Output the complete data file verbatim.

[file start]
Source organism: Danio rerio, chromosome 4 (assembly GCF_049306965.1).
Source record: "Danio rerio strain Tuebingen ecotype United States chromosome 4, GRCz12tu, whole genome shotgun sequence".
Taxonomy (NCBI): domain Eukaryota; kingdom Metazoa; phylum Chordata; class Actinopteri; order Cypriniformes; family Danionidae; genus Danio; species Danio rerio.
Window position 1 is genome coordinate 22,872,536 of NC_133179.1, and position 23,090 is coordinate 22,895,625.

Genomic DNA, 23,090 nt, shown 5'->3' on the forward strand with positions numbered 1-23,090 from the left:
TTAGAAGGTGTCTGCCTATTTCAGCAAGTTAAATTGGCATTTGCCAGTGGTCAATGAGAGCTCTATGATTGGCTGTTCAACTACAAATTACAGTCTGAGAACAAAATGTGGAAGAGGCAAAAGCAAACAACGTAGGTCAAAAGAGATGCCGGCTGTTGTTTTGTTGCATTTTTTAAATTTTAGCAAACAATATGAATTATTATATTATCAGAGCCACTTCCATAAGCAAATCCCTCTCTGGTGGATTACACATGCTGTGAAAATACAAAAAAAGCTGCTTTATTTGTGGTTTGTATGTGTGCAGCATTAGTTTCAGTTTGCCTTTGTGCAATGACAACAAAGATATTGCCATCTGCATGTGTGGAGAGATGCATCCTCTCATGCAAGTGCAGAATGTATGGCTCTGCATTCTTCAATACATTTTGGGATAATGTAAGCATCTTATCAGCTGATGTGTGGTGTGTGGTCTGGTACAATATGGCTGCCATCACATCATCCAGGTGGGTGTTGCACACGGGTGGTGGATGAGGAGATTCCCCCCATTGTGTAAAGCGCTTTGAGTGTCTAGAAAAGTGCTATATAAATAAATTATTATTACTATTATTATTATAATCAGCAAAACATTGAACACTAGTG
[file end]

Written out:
Source organism: Danio rerio, chromosome 4 (assembly GCF_049306965.1).
Source record: "Danio rerio strain Tuebingen ecotype United States chromosome 4, GRCz12tu, whole genome shotgun sequence".
Taxonomy (NCBI): domain Eukaryota; kingdom Metazoa; phylum Chordata; class Actinopteri; order Cypriniformes; family Danionidae; genus Danio; species Danio rerio.
Window position 1 is genome coordinate 22,872,536 of NC_133179.1, and position 23,090 is coordinate 22,895,625.

Genomic DNA, 23,090 nt, shown 5'->3' on the forward strand with positions numbered 1-23,090 from the left:
TTAGAAGGTGTCTGCCTATTTCAGCAAGTTAAATTGGCATTTGCCAGTGGTCAATGAGAGCTCTATGATTGGCTGTTCAACTACAAATTACAGTCTGAGAACAAAATGTGGAAGAGGCAAAAGCAAACAACGTAGGTCAAAAGAGATGCCGGCTGTTGTTTTGTTGCATTTTTTAAATTTTAGCAAACAATATGAATTATTATATTATCAGAGCCACTTCCATAAGCAAATCCCTCTCTGGTGGATTACACATGCTGTGAAAATACAAAAAAAGCTGCTTTATTTGTGGTTTGTATGTGTGCAGCATTAGTTTCAGTTTGCCTTTGTGCAATGACAACAAAGATATTGCCATCTGCATGTGTGGAGAGATGCATCCTCTCATGCAAGTGCAGAATGTATGGCTCTGCATTCTTCAATACATTTTGGGATAATGTAAGCATCTTATCAGCTGATGTGTGGTGTGTGGTCTGGTACAATATGGCTGCCATCACATCATCCAGGTGGGTGTTGCACACGGGTGGTGGATGAGGAGATTCCCCCCATTGTGTAAAGCGCTTTGAGTGTCTAGAAAAGTGCTATATAAATAAATTATTATTACTATTATTATTATAATCAGCAAAACATTGAACACTAGTG